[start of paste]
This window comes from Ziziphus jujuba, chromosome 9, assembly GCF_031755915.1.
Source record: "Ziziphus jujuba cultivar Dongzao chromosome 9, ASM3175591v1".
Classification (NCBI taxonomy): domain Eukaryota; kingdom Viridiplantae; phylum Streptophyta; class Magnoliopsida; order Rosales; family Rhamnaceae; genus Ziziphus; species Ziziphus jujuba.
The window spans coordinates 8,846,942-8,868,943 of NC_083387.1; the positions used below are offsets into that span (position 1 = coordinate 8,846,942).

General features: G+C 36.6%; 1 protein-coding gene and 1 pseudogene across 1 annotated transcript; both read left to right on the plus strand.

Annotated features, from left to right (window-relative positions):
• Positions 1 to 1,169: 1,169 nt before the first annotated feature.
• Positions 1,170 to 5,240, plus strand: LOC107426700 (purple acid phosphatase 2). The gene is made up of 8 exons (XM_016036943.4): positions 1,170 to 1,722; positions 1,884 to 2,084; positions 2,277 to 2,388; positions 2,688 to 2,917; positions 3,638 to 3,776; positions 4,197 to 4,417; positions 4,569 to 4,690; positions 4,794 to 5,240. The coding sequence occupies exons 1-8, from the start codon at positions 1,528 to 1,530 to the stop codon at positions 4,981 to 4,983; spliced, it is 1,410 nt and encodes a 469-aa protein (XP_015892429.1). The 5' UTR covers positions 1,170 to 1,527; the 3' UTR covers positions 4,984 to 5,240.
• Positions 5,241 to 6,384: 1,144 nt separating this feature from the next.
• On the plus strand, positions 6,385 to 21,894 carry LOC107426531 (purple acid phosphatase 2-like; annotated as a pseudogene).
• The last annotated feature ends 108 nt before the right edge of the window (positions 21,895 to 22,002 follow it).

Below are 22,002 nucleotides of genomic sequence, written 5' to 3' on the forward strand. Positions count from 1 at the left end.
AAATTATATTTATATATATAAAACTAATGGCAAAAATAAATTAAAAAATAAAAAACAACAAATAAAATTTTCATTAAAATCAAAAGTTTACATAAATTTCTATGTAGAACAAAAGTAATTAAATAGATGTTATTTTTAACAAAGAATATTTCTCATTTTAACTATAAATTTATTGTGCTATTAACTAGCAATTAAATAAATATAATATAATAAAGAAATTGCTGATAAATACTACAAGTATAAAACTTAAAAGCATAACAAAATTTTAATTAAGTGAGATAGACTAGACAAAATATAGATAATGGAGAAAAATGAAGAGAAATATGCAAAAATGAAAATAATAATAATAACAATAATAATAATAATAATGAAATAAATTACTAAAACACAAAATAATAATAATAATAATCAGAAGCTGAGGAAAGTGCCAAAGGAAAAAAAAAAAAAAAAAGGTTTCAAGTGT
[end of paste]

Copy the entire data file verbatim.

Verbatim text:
This window comes from Ziziphus jujuba, chromosome 9, assembly GCF_031755915.1.
Source record: "Ziziphus jujuba cultivar Dongzao chromosome 9, ASM3175591v1".
Classification (NCBI taxonomy): domain Eukaryota; kingdom Viridiplantae; phylum Streptophyta; class Magnoliopsida; order Rosales; family Rhamnaceae; genus Ziziphus; species Ziziphus jujuba.
The window spans coordinates 8,846,942-8,868,943 of NC_083387.1; the positions used below are offsets into that span (position 1 = coordinate 8,846,942).

General features: G+C 36.6%; 1 protein-coding gene and 1 pseudogene across 1 annotated transcript; both read left to right on the plus strand.

Annotated features, from left to right (window-relative positions):
• Positions 1 to 1,169: 1,169 nt before the first annotated feature.
• Positions 1,170 to 5,240, plus strand: LOC107426700 (purple acid phosphatase 2). The gene is made up of 8 exons (XM_016036943.4): positions 1,170 to 1,722; positions 1,884 to 2,084; positions 2,277 to 2,388; positions 2,688 to 2,917; positions 3,638 to 3,776; positions 4,197 to 4,417; positions 4,569 to 4,690; positions 4,794 to 5,240. The coding sequence occupies exons 1-8, from the start codon at positions 1,528 to 1,530 to the stop codon at positions 4,981 to 4,983; spliced, it is 1,410 nt and encodes a 469-aa protein (XP_015892429.1). The 5' UTR covers positions 1,170 to 1,527; the 3' UTR covers positions 4,984 to 5,240.
• Positions 5,241 to 6,384: 1,144 nt separating this feature from the next.
• On the plus strand, positions 6,385 to 21,894 carry LOC107426531 (purple acid phosphatase 2-like; annotated as a pseudogene).
• The last annotated feature ends 108 nt before the right edge of the window (positions 21,895 to 22,002 follow it).

Below are 22,002 nucleotides of genomic sequence, written 5' to 3' on the forward strand. Positions count from 1 at the left end.
AAATTATATTTATATATATAAAACTAATGGCAAAAATAAATTAAAAAATAAAAAACAACAAATAAAATTTTCATTAAAATCAAAAGTTTACATAAATTTCTATGTAGAACAAAAGTAATTAAATAGATGTTATTTTTAACAAAGAATATTTCTCATTTTAACTATAAATTTATTGTGCTATTAACTAGCAATTAAATAAATATAATATAATAAAGAAATTGCTGATAAATACTACAAGTATAAAACTTAAAAGCATAACAAAATTTTAATTAAGTGAGATAGACTAGACAAAATATAGATAATGGAGAAAAATGAAGAGAAATATGCAAAAATGAAAATAATAATAATAACAATAATAATAATAATAATGAAATAAATTACTAAAACACAAAATAATAATAATAATAATCAGAAGCTGAGGAAAGTGCCAAAGGAAAAAAAAAAAAAAAAAGGTTTCAAGTGT